State of the Union 2006: Resistance Is Amusing
Bush was positively buoyant in tonight's State of the Union speech, and why shouldn't he have been? He checkmated his opposition today, whatever else might happen. Bush's purpose was always, first and foremost, to get enough Supreme Court justices appointed to overturn Roe vs. Wade. This is what his, and the Republican party's, religious right supporters want from him; prayer in school and the like, that too, but all religious right issues pale in comparison to Roe vs. Wade. And with the appointment today of Sam Alito, who was among the justices who were in attendance tonight(there were four, including all the hard-right faction), that promise has been delivered upon. The filibuster was feckless, ill-planned, ill-timed and too little, too late.
So now that the war on choice has been won, I suppose we should turn our attention to other things. Certainly, Bush was trying his best tonight to stick mostly to the aspects of issues most can agree upon. The Democrats, in their turn, rather than sulk on their hands every time the Republicans clapped, or boo, chose to applaud certain aspects of what Bush mentioned-- applauding a general goal(the end of terror, for instance), but not necessarily the method he might propose to go about that.
With Cindy Sheehan--who had been the invited guest of a California congrsswoman--removed by capitol for fear she might unfurl a banner or do something else similarly disruptive (which would have been a lot of fun, and I haven't any doubt she intended some dramatic moment), there were only the Democrats as opposition, and the little protest that they were even able to symbolically serve up was downright comical. But then, the Democrats have become as resistant to Bush as lemmings are toward long jumps.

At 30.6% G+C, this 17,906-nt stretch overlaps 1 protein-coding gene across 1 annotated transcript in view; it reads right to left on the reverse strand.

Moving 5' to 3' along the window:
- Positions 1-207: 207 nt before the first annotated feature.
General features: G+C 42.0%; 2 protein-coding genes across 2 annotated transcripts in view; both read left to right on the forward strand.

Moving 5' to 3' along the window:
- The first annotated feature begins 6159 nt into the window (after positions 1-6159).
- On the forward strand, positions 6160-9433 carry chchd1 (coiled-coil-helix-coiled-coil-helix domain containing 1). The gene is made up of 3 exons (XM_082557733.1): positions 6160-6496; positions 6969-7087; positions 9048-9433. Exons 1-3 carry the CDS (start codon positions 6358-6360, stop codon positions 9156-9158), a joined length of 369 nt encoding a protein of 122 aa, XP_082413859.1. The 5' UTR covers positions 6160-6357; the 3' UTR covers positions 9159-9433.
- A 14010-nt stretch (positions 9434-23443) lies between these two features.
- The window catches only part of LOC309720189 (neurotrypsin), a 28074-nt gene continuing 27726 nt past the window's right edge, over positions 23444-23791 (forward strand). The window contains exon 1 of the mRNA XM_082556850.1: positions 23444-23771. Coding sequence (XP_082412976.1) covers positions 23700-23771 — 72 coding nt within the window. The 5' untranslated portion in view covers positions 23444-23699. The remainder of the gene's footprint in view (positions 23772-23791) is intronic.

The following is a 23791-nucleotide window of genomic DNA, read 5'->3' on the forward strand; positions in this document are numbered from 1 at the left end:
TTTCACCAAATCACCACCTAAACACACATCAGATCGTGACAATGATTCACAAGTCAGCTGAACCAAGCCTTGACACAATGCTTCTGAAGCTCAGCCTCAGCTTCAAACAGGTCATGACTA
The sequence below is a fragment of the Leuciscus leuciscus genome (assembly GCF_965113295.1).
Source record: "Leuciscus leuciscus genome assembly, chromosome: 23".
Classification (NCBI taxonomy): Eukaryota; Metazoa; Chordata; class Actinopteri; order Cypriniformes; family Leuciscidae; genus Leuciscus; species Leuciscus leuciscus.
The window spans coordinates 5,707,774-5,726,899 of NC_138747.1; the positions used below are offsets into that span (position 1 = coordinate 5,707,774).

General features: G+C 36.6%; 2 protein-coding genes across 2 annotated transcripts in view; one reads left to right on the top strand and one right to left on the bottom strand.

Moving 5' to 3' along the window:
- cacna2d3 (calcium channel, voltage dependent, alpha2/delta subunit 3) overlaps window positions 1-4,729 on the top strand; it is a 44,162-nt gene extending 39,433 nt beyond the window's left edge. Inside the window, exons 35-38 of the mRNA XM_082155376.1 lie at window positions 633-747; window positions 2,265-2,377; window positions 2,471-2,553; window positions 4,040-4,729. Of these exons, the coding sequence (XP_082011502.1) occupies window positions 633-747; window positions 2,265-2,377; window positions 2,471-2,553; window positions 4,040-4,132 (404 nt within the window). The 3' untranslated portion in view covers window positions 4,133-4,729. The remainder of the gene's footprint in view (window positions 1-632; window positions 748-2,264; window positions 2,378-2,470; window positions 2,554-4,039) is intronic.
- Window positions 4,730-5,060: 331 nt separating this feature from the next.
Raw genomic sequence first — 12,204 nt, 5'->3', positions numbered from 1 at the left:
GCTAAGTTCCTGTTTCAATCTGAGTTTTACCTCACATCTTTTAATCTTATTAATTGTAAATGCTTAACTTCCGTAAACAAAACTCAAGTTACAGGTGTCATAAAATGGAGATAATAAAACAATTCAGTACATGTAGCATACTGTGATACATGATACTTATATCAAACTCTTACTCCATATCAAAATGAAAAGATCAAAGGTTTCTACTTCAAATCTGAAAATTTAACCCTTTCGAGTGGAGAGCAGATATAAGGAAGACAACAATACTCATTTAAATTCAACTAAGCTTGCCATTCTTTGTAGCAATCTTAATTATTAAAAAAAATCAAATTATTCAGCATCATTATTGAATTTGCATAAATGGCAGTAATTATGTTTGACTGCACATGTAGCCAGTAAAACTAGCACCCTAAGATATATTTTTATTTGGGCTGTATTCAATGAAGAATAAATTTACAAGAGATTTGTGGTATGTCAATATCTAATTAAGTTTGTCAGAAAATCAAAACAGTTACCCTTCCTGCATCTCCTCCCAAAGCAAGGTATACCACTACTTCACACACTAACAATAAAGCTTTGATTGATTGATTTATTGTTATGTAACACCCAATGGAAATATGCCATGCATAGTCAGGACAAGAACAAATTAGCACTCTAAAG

They smiled, and the president smirked back at them every time they sat on their hands. It was an interesting, almost threatening smirk, one that said either, "Well, do as you like, because you don't matter anyway," or, "That's right, don't applaud. I'll make you eat that later, bitch." He was confident, bold, almost friendly, and not at all nervous. Indeed, it may have been the best I've ever seen Dubya deliver a speech. Why, after all this time, he even mentioned Bin Laden!
He was unashamed in defending the NSA spying program, declaring he'll keep doing it pretty much as long as he feels like it. So it's very clear: Bush will act beyond the law if he feels like it, and judging by what he says on the subject, his reasoning does seem to be that if the president, it's not illegal. Cheney is smiling, and somewhere in Hell Richard Nixon is snickering. Tonight, Bush all but declared his absolute, unchecked power, and did this generate outrage? Hillary Clinton had a sort of disbelieving smile and a bit of an eye roll. Then again, this is a woman who knows from men with raw chutzpah.
He spoke as a man who has irrevocably won. And he is. So he can afford to be generous. He can, for instance, call for a bipartisan commission to find ways of saving Social Security, and seems truly, desperately open on the subject now, and no longer married to the privatization scheme. He spoke in favor of the lobbying reforms; hilariously, only John McCain applauded that(and very, um, exuberantly).